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Thirty Words Is a World

Michael Kimball and Joseph Young talk about words. Thirty of them. These words from Young’s Easter Rabbit:

Eleven

As she read essays, she plaited one side of her hair. You’d last forever, he said, up from his puzzle. The green light of some vehicle tracked across the ceiling.

I love the kind of obsessive attention to words found in this interview.  I’m also interested in consecution and recursion, and the acoustical properties/relations of sentences in general. Does anyone know of any essays/books besides Gary Lutz’s incomparable “The Sentence Is a Lonely Place” that treat this subject in an in-depth way?

John Madera's fiction may be found in Conjunctions, Opium Magazine, The &Now Awards 2: The Best Innovative Writing, and many other journals. His criticism may be found in American Book Review, Bookforum, The Review of Contemporary Fiction, Rain Taxi: Review of Books, The Believer, The Brooklyn Rail, and many other venues. Recipient of an M.F.A. in Literary Arts from Brown University, John Madera lives in New York City, where he runs Rhizomatic and manages and edits Big Other.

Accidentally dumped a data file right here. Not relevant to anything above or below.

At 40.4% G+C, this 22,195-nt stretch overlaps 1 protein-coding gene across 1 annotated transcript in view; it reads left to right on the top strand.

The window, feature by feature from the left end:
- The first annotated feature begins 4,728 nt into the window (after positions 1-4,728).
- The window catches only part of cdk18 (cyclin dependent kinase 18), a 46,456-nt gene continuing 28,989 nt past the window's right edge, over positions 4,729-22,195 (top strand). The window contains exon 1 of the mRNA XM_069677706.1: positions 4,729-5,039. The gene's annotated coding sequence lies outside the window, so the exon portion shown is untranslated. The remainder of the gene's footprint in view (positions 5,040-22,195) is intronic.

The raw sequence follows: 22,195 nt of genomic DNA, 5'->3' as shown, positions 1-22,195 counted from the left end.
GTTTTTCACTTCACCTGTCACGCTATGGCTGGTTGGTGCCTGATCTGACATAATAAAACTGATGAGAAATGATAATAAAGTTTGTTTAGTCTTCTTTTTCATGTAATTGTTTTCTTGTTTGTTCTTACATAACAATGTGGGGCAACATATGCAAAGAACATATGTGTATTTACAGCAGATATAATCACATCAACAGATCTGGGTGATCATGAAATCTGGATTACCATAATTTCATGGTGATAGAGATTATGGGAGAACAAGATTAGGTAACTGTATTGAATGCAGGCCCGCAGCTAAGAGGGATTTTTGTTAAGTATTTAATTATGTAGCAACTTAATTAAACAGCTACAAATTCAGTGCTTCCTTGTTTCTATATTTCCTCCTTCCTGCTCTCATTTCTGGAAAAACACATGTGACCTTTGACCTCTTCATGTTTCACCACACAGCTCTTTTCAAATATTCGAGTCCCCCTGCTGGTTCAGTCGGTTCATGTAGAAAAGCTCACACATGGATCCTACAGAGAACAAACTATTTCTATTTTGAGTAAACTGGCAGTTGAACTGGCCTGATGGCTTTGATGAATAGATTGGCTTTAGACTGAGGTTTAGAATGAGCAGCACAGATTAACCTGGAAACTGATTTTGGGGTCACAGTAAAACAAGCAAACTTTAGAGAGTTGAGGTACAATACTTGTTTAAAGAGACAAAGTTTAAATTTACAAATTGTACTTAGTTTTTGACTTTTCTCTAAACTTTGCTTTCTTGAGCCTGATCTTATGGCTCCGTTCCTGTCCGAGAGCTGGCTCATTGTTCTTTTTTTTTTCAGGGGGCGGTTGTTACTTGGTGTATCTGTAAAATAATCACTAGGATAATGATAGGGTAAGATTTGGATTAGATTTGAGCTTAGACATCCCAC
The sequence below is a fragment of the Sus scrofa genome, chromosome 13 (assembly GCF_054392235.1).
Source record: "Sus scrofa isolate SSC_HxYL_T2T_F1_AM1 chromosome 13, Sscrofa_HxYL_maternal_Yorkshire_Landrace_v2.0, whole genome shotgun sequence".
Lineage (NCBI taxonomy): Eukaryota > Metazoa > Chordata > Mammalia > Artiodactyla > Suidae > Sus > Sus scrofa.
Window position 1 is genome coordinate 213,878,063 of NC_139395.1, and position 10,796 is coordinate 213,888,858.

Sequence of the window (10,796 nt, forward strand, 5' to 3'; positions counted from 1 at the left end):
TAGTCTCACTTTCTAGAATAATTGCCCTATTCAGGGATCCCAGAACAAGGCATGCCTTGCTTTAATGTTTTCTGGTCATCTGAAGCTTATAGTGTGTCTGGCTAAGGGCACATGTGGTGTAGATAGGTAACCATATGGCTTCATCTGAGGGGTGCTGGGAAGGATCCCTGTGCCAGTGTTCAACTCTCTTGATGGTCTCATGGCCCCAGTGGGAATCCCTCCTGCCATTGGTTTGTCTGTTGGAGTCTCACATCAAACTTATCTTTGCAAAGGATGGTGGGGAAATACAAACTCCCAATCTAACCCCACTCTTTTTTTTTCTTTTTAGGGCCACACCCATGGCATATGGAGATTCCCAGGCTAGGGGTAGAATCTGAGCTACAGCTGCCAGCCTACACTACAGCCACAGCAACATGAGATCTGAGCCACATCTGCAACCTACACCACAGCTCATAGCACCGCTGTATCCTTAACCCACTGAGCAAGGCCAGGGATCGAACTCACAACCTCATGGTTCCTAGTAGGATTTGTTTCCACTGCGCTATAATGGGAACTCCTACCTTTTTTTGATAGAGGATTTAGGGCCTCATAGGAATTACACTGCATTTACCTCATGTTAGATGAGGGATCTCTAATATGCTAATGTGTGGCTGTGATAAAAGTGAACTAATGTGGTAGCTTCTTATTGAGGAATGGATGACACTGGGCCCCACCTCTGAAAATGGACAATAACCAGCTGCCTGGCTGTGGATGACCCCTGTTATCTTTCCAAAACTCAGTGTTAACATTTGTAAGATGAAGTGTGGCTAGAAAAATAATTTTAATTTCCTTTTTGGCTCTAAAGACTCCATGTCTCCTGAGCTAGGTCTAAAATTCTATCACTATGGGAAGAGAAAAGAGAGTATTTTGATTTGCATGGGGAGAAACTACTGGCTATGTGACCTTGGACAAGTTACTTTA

2 thoughts on “Thirty Words Is a World

  1. Hey, John, thanks for the mention.

    It’s been quite a while since I read it and don’t remember a lot from it, but I just picked up Burning Down the House: Essays on Fiction by Charles Baxter from my shelf and it has a chapter called Rhyming Action that seems perhaps to talk about recursion or the like. In any case, when I read the book several years ago I liked the density of the ideas. I think I might reread it again now.

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